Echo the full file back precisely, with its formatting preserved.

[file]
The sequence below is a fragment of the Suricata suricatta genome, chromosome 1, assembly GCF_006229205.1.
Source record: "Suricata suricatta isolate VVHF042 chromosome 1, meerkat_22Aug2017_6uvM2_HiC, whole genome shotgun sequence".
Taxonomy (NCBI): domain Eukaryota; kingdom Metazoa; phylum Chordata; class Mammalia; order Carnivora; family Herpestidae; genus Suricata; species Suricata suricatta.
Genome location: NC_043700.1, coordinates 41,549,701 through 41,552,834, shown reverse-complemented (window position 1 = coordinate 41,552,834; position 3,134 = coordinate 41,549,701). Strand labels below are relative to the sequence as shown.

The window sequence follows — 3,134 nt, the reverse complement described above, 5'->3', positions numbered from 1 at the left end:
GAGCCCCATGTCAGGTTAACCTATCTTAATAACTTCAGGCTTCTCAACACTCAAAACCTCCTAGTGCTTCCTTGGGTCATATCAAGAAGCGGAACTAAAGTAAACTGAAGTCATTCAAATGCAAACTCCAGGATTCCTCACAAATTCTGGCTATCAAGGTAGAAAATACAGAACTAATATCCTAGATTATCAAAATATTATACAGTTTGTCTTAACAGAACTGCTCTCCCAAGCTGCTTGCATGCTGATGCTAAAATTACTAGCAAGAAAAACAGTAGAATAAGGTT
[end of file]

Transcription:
The sequence below is a fragment of the Suricata suricatta genome, chromosome 1, assembly GCF_006229205.1.
Source record: "Suricata suricatta isolate VVHF042 chromosome 1, meerkat_22Aug2017_6uvM2_HiC, whole genome shotgun sequence".
Taxonomy (NCBI): domain Eukaryota; kingdom Metazoa; phylum Chordata; class Mammalia; order Carnivora; family Herpestidae; genus Suricata; species Suricata suricatta.
Genome location: NC_043700.1, coordinates 41,549,701 through 41,552,834, shown reverse-complemented (window position 1 = coordinate 41,552,834; position 3,134 = coordinate 41,549,701). Strand labels below are relative to the sequence as shown.

The window sequence follows — 3,134 nt, the reverse complement described above, 5'->3', positions numbered from 1 at the left end:
GAGCCCCATGTCAGGTTAACCTATCTTAATAACTTCAGGCTTCTCAACACTCAAAACCTCCTAGTGCTTCCTTGGGTCATATCAAGAAGCGGAACTAAAGTAAACTGAAGTCATTCAAATGCAAACTCCAGGATTCCTCACAAATTCTGGCTATCAAGGTAGAAAATACAGAACTAATATCCTAGATTATCAAAATATTATACAGTTTGTCTTAACAGAACTGCTCTCCCAAGCTGCTTGCATGCTGATGCTAAAATTACTAGCAAGAAAAACAGTAGAATAAGGTT